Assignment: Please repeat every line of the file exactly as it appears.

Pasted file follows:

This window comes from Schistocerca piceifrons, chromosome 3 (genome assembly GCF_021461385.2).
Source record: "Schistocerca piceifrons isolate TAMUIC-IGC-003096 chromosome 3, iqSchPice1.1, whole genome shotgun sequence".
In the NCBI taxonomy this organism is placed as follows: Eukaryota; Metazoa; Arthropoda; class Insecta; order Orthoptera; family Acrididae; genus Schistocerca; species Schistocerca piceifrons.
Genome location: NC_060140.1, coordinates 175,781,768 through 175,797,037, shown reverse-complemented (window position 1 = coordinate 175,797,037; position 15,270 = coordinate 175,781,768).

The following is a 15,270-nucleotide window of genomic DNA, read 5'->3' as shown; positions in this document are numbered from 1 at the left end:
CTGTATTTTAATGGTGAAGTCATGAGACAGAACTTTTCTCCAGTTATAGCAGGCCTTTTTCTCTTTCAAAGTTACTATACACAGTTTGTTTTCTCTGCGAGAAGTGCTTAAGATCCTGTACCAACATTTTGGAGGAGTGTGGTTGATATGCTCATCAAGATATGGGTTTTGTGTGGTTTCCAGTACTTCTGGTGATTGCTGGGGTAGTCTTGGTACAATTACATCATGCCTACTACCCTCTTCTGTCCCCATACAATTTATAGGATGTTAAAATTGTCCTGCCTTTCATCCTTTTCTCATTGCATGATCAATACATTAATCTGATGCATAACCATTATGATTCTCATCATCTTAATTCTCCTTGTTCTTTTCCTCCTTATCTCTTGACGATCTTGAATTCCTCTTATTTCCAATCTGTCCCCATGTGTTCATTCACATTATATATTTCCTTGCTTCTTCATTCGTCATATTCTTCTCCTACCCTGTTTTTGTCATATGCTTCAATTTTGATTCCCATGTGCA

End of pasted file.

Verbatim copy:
This window comes from Schistocerca piceifrons, chromosome 3 (genome assembly GCF_021461385.2).
Source record: "Schistocerca piceifrons isolate TAMUIC-IGC-003096 chromosome 3, iqSchPice1.1, whole genome shotgun sequence".
In the NCBI taxonomy this organism is placed as follows: Eukaryota; Metazoa; Arthropoda; class Insecta; order Orthoptera; family Acrididae; genus Schistocerca; species Schistocerca piceifrons.
Genome location: NC_060140.1, coordinates 175,781,768 through 175,797,037, shown reverse-complemented (window position 1 = coordinate 175,797,037; position 15,270 = coordinate 175,781,768).

The following is a 15,270-nucleotide window of genomic DNA, read 5'->3' as shown; positions in this document are numbered from 1 at the left end:
CTGTATTTTAATGGTGAAGTCATGAGACAGAACTTTTCTCCAGTTATAGCAGGCCTTTTTCTCTTTCAAAGTTACTATACACAGTTTGTTTTCTCTGCGAGAAGTGCTTAAGATCCTGTACCAACATTTTGGAGGAGTGTGGTTGATATGCTCATCAAGATATGGGTTTTGTGTGGTTTCCAGTACTTCTGGTGATTGCTGGGGTAGTCTTGGTACAATTACATCATGCCTACTACCCTCTTCTGTCCCCATACAATTTATAGGATGTTAAAATTGTCCTGCCTTTCATCCTTTTCTCATTGCATGATCAATACATTAATCTGATGCATAACCATTATGATTCTCATCATCTTAATTCTCCTTGTTCTTTTCCTCCTTATCTCTTGACGATCTTGAATTCCTCTTATTTCCAATCTGTCCCCATGTGTTCATTCACATTATATATTTCCTTGCTTCTTCATTCGTCATATTCTTCTCCTACCCTGTTTTTGTCATATGCTTCAATTTTGATTCCCATGTGCA